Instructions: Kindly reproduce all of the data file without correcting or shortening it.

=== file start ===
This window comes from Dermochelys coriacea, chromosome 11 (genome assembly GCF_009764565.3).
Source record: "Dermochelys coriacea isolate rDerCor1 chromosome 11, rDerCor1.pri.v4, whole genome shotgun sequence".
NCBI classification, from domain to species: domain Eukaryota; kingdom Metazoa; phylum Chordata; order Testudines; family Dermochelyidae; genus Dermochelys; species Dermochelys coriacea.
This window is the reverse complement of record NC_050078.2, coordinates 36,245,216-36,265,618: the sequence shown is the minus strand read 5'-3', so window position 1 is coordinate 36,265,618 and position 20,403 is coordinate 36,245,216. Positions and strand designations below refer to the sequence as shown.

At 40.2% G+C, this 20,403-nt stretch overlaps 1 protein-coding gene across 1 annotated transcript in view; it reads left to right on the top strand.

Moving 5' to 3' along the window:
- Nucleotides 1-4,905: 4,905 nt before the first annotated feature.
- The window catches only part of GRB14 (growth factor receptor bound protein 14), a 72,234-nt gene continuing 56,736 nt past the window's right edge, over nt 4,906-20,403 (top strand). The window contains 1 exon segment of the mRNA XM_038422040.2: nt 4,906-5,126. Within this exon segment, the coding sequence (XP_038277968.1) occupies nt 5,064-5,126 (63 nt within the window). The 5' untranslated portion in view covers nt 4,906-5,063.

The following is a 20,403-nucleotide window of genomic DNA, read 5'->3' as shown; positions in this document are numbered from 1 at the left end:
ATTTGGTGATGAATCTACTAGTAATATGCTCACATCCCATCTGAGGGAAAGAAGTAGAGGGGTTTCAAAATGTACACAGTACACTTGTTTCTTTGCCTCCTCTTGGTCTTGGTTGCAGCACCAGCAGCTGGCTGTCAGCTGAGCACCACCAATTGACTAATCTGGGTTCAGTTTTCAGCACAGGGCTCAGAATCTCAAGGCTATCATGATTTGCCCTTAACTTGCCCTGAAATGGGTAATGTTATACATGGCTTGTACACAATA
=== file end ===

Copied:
This window comes from Dermochelys coriacea, chromosome 11 (genome assembly GCF_009764565.3).
Source record: "Dermochelys coriacea isolate rDerCor1 chromosome 11, rDerCor1.pri.v4, whole genome shotgun sequence".
NCBI classification, from domain to species: domain Eukaryota; kingdom Metazoa; phylum Chordata; order Testudines; family Dermochelyidae; genus Dermochelys; species Dermochelys coriacea.
This window is the reverse complement of record NC_050078.2, coordinates 36,245,216-36,265,618: the sequence shown is the minus strand read 5'-3', so window position 1 is coordinate 36,265,618 and position 20,403 is coordinate 36,245,216. Positions and strand designations below refer to the sequence as shown.

At 40.2% G+C, this 20,403-nt stretch overlaps 1 protein-coding gene across 1 annotated transcript in view; it reads left to right on the top strand.

Moving 5' to 3' along the window:
- Nucleotides 1-4,905: 4,905 nt before the first annotated feature.
- The window catches only part of GRB14 (growth factor receptor bound protein 14), a 72,234-nt gene continuing 56,736 nt past the window's right edge, over nt 4,906-20,403 (top strand). The window contains 1 exon segment of the mRNA XM_038422040.2: nt 4,906-5,126. Within this exon segment, the coding sequence (XP_038277968.1) occupies nt 5,064-5,126 (63 nt within the window). The 5' untranslated portion in view covers nt 4,906-5,063.

The following is a 20,403-nucleotide window of genomic DNA, read 5'->3' as shown; positions in this document are numbered from 1 at the left end:
ATTTGGTGATGAATCTACTAGTAATATGCTCACATCCCATCTGAGGGAAAGAAGTAGAGGGGTTTCAAAATGTACACAGTACACTTGTTTCTTTGCCTCCTCTTGGTCTTGGTTGCAGCACCAGCAGCTGGCTGTCAGCTGAGCACCACCAATTGACTAATCTGGGTTCAGTTTTCAGCACAGGGCTCAGAATCTCAAGGCTATCATGATTTGCCCTTAACTTGCCCTGAAATGGGTAATGTTATACATGGCTTGTACACAATA